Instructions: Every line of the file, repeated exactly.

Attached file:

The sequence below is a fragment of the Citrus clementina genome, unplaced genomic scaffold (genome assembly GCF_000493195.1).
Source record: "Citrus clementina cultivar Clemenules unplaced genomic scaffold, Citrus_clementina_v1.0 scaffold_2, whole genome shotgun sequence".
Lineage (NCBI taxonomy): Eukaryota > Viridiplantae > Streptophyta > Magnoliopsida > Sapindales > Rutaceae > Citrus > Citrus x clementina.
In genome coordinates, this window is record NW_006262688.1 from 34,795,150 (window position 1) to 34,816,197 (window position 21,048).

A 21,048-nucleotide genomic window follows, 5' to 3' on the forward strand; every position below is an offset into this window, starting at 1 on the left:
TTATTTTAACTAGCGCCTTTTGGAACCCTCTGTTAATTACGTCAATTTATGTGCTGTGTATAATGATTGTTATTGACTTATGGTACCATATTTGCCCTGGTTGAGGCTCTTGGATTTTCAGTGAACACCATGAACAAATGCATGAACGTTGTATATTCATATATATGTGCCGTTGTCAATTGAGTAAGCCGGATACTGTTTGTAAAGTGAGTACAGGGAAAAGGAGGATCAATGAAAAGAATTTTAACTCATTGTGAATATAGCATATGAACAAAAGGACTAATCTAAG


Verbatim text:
The sequence below is a fragment of the Citrus clementina genome, unplaced genomic scaffold (genome assembly GCF_000493195.1).
Source record: "Citrus clementina cultivar Clemenules unplaced genomic scaffold, Citrus_clementina_v1.0 scaffold_2, whole genome shotgun sequence".
Lineage (NCBI taxonomy): Eukaryota > Viridiplantae > Streptophyta > Magnoliopsida > Sapindales > Rutaceae > Citrus > Citrus x clementina.
In genome coordinates, this window is record NW_006262688.1 from 34,795,150 (window position 1) to 34,816,197 (window position 21,048).

A 21,048-nucleotide genomic window follows, 5' to 3' on the forward strand; every position below is an offset into this window, starting at 1 on the left:
TTATTTTAACTAGCGCCTTTTGGAACCCTCTGTTAATTACGTCAATTTATGTGCTGTGTATAATGATTGTTATTGACTTATGGTACCATATTTGCCCTGGTTGAGGCTCTTGGATTTTCAGTGAACACCATGAACAAATGCATGAACGTTGTATATTCATATATATGTGCCGTTGTCAATTGAGTAAGCCGGATACTGTTTGTAAAGTGAGTACAGGGAAAAGGAGGATCAATGAAAAGAATTTTAACTCATTGTGAATATAGCATATGAACAAAAGGACTAATCTAAG